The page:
Bonnie Beavers, a niece, confirmed her death. Professor Gray joined the School of Industrial and Labor Relations at Cornell University in 1946, barely a year after it was founded. (Read More)
The New York Times, September 21, 2018
Jimmy Sullivan prepared for his job as a bricklayer the same way every morning for years: injecting a shot of heroin before leaving his car. The first time he overdosed on the job, in 2013 at a Virginia construction site, a co-worker who is his cousin stealthily injected a dose of Narcan, an opioid antidote, into Mr. Sullivan’s leg. He woke up and went straight back to work.The second time, in 2014, his cousin revived him again, and after resting for an hour in his car, Mr. Sullivan was back on the job. His boss told him not to let it happen again. But within a month, Mr. Sullivan had again overdosed on the job site. This time, another worker called 911. After a few hours at the hospital, he went back to work. (Read More)
Politico, June 27, 2018
The Supreme Court ruled on Wednesday that public-sector unions may not charge non-members mandatory fees, dealing a financial blow to organized labor on the eve of a competitive midterm election campaign. In a 5-4 decision, the justices ruled that forced collection of so-called agency fees violates public employees’ First Amendment right not to back union activity. All five of the court’s Republican appointees joined in the ruling, with the four Democratic-appointed justices dissenting. The decision overturns a 41-year-old precedent in which the court unanimously found that such charges did not run afoul of the Constitution’s free-speech and free-association rights. (Read More)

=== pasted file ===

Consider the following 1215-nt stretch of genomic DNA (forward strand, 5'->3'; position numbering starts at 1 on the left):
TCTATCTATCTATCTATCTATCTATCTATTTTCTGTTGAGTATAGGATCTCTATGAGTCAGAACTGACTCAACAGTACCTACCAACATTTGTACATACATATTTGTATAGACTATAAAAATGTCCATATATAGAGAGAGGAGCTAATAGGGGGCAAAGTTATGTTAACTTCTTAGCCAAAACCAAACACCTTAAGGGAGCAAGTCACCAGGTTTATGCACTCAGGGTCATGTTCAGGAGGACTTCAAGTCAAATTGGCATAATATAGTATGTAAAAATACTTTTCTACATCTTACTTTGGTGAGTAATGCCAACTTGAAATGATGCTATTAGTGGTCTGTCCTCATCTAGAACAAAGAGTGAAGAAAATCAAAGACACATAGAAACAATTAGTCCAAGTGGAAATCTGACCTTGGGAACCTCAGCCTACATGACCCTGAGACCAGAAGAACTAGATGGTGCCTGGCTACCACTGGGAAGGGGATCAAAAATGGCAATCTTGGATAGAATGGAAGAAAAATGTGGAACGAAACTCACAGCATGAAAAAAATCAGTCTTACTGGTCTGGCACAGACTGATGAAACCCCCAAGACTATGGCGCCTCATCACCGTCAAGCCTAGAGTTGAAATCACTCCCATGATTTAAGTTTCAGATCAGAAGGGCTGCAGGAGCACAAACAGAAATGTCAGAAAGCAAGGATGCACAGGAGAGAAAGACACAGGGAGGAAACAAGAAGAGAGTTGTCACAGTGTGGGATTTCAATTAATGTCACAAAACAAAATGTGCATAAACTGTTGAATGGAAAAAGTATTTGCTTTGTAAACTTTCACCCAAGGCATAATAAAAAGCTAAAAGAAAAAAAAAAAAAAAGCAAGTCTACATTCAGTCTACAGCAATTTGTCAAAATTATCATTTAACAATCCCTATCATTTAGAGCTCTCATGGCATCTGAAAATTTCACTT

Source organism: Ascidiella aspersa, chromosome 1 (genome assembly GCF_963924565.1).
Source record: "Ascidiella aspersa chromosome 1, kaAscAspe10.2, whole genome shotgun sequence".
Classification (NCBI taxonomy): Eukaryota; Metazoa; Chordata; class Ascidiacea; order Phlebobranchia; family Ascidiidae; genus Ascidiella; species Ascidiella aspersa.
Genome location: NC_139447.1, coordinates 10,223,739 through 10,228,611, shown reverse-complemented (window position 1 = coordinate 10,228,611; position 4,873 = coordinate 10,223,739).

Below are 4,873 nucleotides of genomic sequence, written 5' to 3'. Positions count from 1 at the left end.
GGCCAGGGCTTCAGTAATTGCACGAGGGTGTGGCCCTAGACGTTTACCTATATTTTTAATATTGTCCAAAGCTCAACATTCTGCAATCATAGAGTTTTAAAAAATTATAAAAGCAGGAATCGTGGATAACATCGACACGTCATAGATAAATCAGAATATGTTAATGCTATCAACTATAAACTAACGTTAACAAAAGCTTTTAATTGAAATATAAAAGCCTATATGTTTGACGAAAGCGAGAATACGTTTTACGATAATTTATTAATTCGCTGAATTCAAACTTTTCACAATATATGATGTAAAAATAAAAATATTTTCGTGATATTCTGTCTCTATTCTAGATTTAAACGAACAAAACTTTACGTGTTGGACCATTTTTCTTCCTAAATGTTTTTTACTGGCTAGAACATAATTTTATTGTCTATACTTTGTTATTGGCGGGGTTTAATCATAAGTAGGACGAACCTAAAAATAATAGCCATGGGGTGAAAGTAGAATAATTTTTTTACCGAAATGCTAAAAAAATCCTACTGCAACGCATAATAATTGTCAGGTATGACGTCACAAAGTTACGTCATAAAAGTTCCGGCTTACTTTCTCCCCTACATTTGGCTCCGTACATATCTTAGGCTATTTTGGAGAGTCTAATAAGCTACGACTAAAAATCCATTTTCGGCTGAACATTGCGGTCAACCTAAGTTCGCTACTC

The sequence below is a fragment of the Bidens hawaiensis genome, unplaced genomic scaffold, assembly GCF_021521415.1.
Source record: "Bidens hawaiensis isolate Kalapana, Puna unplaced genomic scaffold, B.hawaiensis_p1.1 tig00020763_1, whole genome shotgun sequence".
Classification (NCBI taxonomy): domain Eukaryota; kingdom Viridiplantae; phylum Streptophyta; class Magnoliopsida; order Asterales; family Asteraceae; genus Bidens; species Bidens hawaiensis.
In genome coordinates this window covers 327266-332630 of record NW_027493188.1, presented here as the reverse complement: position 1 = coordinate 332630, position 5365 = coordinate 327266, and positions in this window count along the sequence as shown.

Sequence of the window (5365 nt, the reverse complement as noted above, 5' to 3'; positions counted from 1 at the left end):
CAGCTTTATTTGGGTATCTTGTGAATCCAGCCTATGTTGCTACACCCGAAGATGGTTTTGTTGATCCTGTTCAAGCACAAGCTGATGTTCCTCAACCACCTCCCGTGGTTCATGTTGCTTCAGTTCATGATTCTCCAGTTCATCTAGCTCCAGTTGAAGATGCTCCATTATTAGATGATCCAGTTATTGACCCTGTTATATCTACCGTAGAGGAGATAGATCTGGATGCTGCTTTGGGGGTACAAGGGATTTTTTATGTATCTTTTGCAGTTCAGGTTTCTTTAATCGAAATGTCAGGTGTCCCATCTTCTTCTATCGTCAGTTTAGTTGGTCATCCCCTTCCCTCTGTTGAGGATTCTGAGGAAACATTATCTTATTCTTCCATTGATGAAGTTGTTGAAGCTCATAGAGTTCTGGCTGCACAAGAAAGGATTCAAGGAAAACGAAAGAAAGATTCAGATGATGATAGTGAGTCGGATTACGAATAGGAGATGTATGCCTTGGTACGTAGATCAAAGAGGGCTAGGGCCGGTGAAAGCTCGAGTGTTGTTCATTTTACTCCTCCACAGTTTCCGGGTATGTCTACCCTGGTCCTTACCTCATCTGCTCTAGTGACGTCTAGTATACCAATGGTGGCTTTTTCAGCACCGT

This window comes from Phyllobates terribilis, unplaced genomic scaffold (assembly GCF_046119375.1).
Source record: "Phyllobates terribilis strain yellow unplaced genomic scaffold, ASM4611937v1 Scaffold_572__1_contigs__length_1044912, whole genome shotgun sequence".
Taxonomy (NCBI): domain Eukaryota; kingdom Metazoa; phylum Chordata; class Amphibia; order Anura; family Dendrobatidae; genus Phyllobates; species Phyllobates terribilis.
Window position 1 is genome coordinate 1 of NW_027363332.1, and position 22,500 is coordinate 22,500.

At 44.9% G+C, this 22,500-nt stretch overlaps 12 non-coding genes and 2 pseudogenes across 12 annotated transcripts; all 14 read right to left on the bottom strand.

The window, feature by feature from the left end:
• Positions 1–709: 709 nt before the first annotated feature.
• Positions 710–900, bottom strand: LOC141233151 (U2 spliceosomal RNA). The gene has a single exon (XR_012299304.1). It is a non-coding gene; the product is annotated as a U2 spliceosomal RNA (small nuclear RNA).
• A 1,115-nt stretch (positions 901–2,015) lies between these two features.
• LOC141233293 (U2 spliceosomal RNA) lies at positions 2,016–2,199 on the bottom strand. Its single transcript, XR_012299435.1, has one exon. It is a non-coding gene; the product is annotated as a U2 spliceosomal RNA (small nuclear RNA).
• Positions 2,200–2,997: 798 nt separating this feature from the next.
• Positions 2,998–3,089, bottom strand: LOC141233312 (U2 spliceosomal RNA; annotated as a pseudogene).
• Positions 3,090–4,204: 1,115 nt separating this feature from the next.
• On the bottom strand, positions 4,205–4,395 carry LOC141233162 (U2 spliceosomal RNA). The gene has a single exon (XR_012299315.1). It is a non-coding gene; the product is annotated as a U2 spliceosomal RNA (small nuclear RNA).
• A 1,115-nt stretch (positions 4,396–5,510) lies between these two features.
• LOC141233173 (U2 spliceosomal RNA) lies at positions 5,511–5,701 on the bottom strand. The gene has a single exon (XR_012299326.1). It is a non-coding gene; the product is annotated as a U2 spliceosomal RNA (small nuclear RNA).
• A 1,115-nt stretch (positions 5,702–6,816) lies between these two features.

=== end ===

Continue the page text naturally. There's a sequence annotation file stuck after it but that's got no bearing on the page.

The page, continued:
In a 5-4 decision, the justices ruled that forced collection of so-called agency fees violates public employees’ First Amendment right not to back union activity. | Toya Sarno Jordan/Getty Images
October 23, 2018
Mayor Bill de Blasio has agreed to grant unlimited sick leave to New York City civilian workers who were exposed to 9/11 dust at Ground Zero when became ill after participating in rescue, recovery and cleanup operations after the terror attack. (Read More)
Politico, October 29, 2018
The president is the billionaire head of a global business empire, and his mostly millionaire Cabinet may be the richest in American history. His opponent in the 2016 election was a millionaire. Most Supreme Court Justices are millionaires. Most members of Congress are millionaires (and probably have been for several years).
On the other end of the economic spectrum, most working people are employed in manual labor, service industry, and clerical jobs. Those Americans, however, almost never get a seat at the table in our political institutions. Why not? In a country where virtually any citizen is eligible to serve in public office, why are our elected representatives almost all drawn from such an unrepresentative slice of the economy? (Read More)